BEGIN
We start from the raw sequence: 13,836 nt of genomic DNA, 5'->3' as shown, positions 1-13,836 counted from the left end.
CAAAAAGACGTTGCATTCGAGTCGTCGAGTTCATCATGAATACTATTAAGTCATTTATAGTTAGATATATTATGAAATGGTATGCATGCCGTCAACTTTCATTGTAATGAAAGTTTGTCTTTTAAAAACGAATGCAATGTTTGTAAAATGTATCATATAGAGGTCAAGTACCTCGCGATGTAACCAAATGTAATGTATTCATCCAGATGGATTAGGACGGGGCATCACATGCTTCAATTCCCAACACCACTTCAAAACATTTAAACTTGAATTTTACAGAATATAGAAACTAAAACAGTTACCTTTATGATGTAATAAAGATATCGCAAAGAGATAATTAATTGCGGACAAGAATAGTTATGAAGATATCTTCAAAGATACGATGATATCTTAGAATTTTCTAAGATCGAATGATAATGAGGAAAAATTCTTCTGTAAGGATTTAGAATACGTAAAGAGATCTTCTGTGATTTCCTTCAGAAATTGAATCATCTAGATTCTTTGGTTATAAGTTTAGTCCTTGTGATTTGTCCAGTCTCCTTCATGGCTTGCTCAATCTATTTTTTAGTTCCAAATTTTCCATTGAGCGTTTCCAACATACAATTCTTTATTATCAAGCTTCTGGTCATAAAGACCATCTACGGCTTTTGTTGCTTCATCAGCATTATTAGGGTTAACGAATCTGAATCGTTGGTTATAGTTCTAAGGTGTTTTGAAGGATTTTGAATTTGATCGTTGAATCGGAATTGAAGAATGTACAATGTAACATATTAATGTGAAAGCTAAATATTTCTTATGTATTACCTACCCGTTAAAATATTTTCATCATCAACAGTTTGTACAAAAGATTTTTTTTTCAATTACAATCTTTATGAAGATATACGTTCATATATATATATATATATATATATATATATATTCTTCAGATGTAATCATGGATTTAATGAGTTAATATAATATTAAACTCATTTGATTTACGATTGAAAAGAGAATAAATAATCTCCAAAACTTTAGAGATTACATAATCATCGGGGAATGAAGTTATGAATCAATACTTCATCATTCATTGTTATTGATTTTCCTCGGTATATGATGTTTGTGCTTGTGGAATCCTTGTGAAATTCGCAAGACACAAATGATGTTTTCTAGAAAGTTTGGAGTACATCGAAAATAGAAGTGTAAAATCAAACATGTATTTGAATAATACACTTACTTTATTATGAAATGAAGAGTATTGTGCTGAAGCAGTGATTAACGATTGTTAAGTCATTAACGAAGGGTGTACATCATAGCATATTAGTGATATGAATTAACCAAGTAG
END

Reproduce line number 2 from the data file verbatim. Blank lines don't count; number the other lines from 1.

CAAAAAGACGTTGCATTCGAGTCGTCGAGTTCATCATGAATACTATTAAGTCATTTATAGTTAGATATATTATGAAATGGTATGCATGCCGTCAACTTTCATTGTAATGAAAGTTTGTCTTTTAAAAACGAATGCAATGTTTGTAAAATGTATCATATAGAGGTCAAGTACCTCGCGATGTAACCAAATGTAATGTATTCATCCAGATGGATTAGGACGGGGCATCACATGCTTCAATTCCCAACACCACTTCAAAACATTTAAACTTGAATTTTACAGAATATAGAAACTAAAACAGTTACCTTTATGATGTAATAAAGATATCGCAAAGAGATAATTAATTGCGGACAAGAATAGTTATGAAGATATCTTCAAAGATACGATGATATCTTAGAATTTTCTAAGATCGAATGATAATGAGGAAAAATTCTTCTGTAAGGATTTAGAATACGTAAAGAGATCTTCTGTGATTTCCTTCAGAAATTGAATCATCTAGATTCTTTGGTTATAAGTTTAGTCCTTGTGATTTGTCCAGTCTCCTTCATGGCTTGCTCAATCTATTTTTTAGTTCCAAATTTTCCATTGAGCGTTTCCAACATACAATTCTTTATTATCAAGCTTCTGGTCATAAAGACCATCTACGGCTTTTGTTGCTTCATCAGCATTATTAGGGTTAACGAATCTGAATCGTTGGTTATAGTTCTAAGGTGTTTTGAAGGATTTTGAATTTGATCGTTGAATCGGAATTGAAGAATGTACAATGTAACATATTAATGTGAAAGCTAAATATTTCTTATGTATTACCTACCCGTTAAAATATTTTCATCATCAACAGTTTGTACAAAAGATTTTTTTTTCAATTACAATCTTTATGAAGATATACGTTCATATATATATATATATATATATATATATATATTCTTCAGATGTAATCATGGATTTAATGAGTTAATATAATATTAAACTCATTTGATTTACGATTGAAAAGAGAATAAATAATCTCCAAAACTTTAGAGATTACATAATCATCGGGGAATGAAGTTATGAATCAATACTTCATCATTCATTGTTATTGATTTTCCTCGGTATATGATGTTTGTGCTTGTGGAATCCTTGTGAAATTCGCAAGACACAAATGATGTTTTCTAGAAAGTTTGGAGTACATCGAAAATAGAAGTGTAAAATCAAACATGTATTTGAATAATACACTTACTTTATTATGAAATGAAGAGTATTGTGCTGAAGCAGTGATTAACGATTGTTAAGTCATTAACGAAGGGTGTACATCATAGCATATTAGTGATATGAATTAACCAAGTAG